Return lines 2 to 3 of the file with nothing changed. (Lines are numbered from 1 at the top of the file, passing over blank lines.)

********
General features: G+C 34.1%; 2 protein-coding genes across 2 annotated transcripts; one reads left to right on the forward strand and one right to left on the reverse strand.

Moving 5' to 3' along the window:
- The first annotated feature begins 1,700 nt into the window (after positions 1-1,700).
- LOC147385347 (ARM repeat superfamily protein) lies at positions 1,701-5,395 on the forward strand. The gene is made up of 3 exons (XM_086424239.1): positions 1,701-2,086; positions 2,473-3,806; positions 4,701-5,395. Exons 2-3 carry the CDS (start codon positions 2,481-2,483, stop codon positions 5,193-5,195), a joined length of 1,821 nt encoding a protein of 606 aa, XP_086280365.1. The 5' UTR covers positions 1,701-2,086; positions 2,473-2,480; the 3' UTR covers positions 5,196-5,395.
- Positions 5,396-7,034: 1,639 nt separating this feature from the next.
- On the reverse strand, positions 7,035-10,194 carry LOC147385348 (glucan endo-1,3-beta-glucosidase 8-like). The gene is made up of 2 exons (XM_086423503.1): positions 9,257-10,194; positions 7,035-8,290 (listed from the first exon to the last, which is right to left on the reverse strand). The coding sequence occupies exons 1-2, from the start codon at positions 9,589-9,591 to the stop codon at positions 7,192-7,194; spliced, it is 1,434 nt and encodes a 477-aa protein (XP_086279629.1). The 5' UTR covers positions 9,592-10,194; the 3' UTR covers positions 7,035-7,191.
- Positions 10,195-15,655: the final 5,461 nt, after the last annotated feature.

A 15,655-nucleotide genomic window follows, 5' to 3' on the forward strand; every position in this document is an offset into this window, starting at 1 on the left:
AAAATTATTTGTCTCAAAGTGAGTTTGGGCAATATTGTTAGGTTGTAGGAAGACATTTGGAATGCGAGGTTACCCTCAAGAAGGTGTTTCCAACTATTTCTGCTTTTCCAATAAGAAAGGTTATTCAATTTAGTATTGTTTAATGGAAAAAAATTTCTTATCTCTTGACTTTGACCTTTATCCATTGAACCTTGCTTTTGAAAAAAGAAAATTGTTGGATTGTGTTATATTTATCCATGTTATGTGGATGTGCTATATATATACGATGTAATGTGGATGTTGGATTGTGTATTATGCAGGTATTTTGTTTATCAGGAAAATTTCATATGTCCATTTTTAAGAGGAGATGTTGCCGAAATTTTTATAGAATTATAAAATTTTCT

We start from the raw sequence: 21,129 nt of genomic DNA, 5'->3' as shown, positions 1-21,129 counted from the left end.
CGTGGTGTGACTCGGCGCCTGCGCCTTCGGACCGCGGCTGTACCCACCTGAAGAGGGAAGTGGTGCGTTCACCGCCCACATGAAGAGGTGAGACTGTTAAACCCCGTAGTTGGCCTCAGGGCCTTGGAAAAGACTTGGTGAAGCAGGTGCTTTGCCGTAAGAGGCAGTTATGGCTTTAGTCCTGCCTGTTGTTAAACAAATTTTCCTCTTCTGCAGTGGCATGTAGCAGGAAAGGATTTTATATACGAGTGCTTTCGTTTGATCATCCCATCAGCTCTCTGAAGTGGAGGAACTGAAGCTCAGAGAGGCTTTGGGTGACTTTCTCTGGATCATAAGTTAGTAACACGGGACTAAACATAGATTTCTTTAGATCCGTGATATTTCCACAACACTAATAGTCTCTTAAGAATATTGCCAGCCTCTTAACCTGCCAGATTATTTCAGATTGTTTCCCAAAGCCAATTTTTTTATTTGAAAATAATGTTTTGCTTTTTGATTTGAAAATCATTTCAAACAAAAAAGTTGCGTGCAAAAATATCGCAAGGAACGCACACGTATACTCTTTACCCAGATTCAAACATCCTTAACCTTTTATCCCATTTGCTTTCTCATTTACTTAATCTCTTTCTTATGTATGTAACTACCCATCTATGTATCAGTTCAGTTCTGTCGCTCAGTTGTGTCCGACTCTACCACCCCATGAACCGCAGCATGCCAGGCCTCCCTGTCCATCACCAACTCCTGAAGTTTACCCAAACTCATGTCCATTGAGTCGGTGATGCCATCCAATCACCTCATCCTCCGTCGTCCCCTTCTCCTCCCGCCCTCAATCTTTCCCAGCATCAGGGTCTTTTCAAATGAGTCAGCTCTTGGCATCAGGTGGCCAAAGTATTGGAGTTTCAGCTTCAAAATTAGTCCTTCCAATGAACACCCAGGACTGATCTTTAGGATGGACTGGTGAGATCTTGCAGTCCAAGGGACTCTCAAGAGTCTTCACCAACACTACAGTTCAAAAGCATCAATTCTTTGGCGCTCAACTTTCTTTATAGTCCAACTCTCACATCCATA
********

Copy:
Moving 5' to 3' along the window:
- The first annotated feature begins 1,700 nt into the window (after positions 1-1,700).